Yes, for sure this makes me angry. All misandry makes me angry. It is a big part of why I am here. That comment with four up votes represent part of the problem we are trying to address at this website.

Don’t get me wrong. I am a proponent to the point of preaching at times that men must learn from their experiences and take responsibility for mistakes. It is the only way anyone learns anything, and it is the only way to prevent these kinds of things from happening again and again.

There is a time to hold men to account. I have met few men who ever needed to be told that. There is also a time to stand with them without judgment or scorn, a less common skill though more in practice here than most places. Few here find any benefit in going out of their way to tell any man who has been through a rough patch in life that they lack compassion for him.

It is true, and I have made it no secret, that I have grown frustrated with hearing from men who never even made a comment on AVFM, but who suddenly show up in my inbox insisting that everyone at the website stop everything they are doing and dedicate their lives to correcting injustices against them; the same injustices that they ignored as long as it was happening to someone else.

It is also true that I have encountered men who tested my available compassion by foolishly making the same mistakes over and over again. But I never saw any reason in serving up my unsolicited indifference when they had taken the risk to lower their guard and spill their guts about the most vulnerable moments in their lives.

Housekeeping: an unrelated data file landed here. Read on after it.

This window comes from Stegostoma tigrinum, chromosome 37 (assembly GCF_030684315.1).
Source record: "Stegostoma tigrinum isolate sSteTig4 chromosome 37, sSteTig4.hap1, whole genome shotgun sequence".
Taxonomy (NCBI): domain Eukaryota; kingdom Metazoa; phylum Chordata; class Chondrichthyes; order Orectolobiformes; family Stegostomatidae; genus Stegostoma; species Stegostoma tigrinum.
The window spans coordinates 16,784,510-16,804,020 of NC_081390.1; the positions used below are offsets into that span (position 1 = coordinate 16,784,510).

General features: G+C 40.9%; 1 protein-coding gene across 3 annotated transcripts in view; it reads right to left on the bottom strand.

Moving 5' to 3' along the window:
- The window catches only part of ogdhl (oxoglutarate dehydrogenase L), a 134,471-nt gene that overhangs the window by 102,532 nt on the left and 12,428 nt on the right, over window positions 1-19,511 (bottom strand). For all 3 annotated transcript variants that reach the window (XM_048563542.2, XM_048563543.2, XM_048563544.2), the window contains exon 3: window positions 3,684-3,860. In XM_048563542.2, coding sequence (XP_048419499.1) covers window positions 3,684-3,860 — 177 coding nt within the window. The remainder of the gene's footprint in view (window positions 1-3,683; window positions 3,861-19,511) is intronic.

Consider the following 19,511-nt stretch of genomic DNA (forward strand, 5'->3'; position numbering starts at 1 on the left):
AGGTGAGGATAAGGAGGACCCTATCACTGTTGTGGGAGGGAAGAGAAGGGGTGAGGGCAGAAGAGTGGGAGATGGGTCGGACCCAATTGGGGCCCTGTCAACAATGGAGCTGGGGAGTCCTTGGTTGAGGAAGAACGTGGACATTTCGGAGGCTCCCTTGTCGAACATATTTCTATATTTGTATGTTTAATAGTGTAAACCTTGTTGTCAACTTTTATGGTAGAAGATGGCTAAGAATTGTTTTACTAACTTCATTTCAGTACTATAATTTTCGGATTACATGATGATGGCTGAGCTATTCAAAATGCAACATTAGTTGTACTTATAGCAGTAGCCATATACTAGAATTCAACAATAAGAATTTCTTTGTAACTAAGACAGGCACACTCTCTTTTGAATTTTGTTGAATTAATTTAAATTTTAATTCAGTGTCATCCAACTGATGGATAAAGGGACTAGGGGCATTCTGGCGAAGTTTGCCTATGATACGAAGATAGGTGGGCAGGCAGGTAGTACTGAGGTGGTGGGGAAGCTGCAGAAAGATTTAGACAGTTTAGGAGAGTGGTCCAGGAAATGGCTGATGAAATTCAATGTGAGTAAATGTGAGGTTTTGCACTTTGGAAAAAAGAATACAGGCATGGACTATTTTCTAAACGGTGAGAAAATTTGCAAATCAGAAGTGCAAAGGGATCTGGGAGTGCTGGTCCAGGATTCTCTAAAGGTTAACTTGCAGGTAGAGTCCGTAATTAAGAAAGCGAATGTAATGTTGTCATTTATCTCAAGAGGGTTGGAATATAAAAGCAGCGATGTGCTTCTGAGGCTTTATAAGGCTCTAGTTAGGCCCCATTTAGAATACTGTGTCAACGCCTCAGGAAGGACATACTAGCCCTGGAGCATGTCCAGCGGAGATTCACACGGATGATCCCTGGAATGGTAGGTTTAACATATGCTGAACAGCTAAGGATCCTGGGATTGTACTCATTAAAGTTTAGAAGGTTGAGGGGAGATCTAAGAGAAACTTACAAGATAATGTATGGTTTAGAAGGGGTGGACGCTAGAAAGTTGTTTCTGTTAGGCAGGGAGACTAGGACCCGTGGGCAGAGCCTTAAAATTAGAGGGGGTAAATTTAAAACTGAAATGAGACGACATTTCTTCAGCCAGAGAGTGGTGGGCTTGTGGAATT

Especially in a place like this.

Sadly, I have found in every crowd of men, there is always a small percentage who always seem to have all the answers; who would never, ever be fooled by a woman, or so overcome by love or dependence that they would make bad decisions, or who would, out of their upbringing, struggle mightily past the point of reason to keep a relationship or a family together.

These are the men that never fear loss; that always know just how to handle a woman. They are in control at all times. They have Game, for sure. They know it and will not hesitate to tell you.

I have also found that these are the same men, in almost every case, that casually dismiss and demean the pain of fellow men not so gifted with their superhuman powers. They quickly, and sometimes sadistically go out of their way to make that known, too. They will happily chime in, at the drop of a hat, to tell anyone in pain that they feel absolutely nothing for them – save perhaps some contempt.

I also doubt if these men have ever been meaningfully connected to anyone or anything in their lives, and I wonder of all things what they are doing here. I wonder how, in a place that points constantly to how men are ridiculed and rejected by a domestic violence industry that produced Earl Silverman, they can make comments that emulate the same depraved indifference that left him at the end of a rope.

That is not an invitation for them to leave. I hope they stick around till the humanity rubs off on them, or at least till they learn to fake it. But in the meantime I have to ask, if you cannot offer support to men then kindly offer nothing at all.

In the case of our minority of resident supermen, nothing is much better than what you have to give.

To everyone else in this community, thank you once again for proving that misandry can be broken by compassion. And thank you to those who shared their stories, for helping us break the code of silence about the pain of men.